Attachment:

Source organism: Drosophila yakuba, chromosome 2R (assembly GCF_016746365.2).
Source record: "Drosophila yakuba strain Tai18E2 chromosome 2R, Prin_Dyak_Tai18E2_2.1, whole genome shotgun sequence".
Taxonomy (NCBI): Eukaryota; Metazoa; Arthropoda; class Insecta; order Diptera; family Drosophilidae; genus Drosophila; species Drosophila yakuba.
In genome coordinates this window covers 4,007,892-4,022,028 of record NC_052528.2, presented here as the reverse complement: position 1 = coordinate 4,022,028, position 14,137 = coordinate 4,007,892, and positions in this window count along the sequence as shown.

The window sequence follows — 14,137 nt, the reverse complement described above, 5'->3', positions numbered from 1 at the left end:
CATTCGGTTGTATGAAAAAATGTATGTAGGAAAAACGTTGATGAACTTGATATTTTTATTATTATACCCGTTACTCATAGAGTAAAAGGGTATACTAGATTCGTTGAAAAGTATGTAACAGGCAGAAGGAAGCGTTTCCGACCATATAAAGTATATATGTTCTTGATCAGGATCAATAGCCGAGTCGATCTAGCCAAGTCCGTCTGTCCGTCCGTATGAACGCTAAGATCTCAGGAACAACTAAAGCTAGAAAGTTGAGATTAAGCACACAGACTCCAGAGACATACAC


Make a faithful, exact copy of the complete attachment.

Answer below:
Source organism: Drosophila yakuba, chromosome 2R (assembly GCF_016746365.2).
Source record: "Drosophila yakuba strain Tai18E2 chromosome 2R, Prin_Dyak_Tai18E2_2.1, whole genome shotgun sequence".
Taxonomy (NCBI): Eukaryota; Metazoa; Arthropoda; class Insecta; order Diptera; family Drosophilidae; genus Drosophila; species Drosophila yakuba.
In genome coordinates this window covers 4,007,892-4,022,028 of record NC_052528.2, presented here as the reverse complement: position 1 = coordinate 4,022,028, position 14,137 = coordinate 4,007,892, and positions in this window count along the sequence as shown.

The window sequence follows — 14,137 nt, the reverse complement described above, 5'->3', positions numbered from 1 at the left end:
CATTCGGTTGTATGAAAAAATGTATGTAGGAAAAACGTTGATGAACTTGATATTTTTATTATTATACCCGTTACTCATAGAGTAAAAGGGTATACTAGATTCGTTGAAAAGTATGTAACAGGCAGAAGGAAGCGTTTCCGACCATATAAAGTATATATGTTCTTGATCAGGATCAATAGCCGAGTCGATCTAGCCAAGTCCGTCTGTCCGTCCGTATGAACGCTAAGATCTCAGGAACAACTAAAGCTAGAAAGTTGAGATTAAGCACACAGACTCCAGAGACATACAC